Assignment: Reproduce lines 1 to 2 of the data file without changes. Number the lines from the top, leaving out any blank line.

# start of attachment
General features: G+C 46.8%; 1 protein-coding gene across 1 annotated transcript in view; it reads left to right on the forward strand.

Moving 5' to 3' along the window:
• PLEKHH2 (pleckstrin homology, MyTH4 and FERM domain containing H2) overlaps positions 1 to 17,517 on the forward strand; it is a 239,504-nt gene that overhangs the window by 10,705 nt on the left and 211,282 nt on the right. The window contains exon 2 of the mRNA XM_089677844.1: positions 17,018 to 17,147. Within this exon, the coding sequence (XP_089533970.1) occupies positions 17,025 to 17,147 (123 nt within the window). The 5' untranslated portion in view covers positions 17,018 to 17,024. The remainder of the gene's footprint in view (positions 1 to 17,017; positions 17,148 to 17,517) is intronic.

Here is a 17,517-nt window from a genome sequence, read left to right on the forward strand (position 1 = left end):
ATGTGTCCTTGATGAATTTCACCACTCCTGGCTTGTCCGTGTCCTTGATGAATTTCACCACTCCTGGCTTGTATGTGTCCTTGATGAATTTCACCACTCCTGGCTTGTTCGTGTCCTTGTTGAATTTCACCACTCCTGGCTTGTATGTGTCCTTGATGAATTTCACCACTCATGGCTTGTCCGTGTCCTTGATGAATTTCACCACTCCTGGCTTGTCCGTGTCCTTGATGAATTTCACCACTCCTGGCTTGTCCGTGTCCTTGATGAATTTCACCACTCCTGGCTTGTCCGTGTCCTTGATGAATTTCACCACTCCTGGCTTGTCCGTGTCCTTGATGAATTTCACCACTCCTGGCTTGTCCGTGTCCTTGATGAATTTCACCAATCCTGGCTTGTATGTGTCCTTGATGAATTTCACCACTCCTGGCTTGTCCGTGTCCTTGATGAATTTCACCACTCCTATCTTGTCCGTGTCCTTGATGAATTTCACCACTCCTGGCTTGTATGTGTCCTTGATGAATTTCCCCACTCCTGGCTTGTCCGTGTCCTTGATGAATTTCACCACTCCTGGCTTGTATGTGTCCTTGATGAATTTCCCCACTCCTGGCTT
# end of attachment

General features: G+C 46.8%; 1 protein-coding gene across 1 annotated transcript in view; it reads left to right on the forward strand.

Moving 5' to 3' along the window: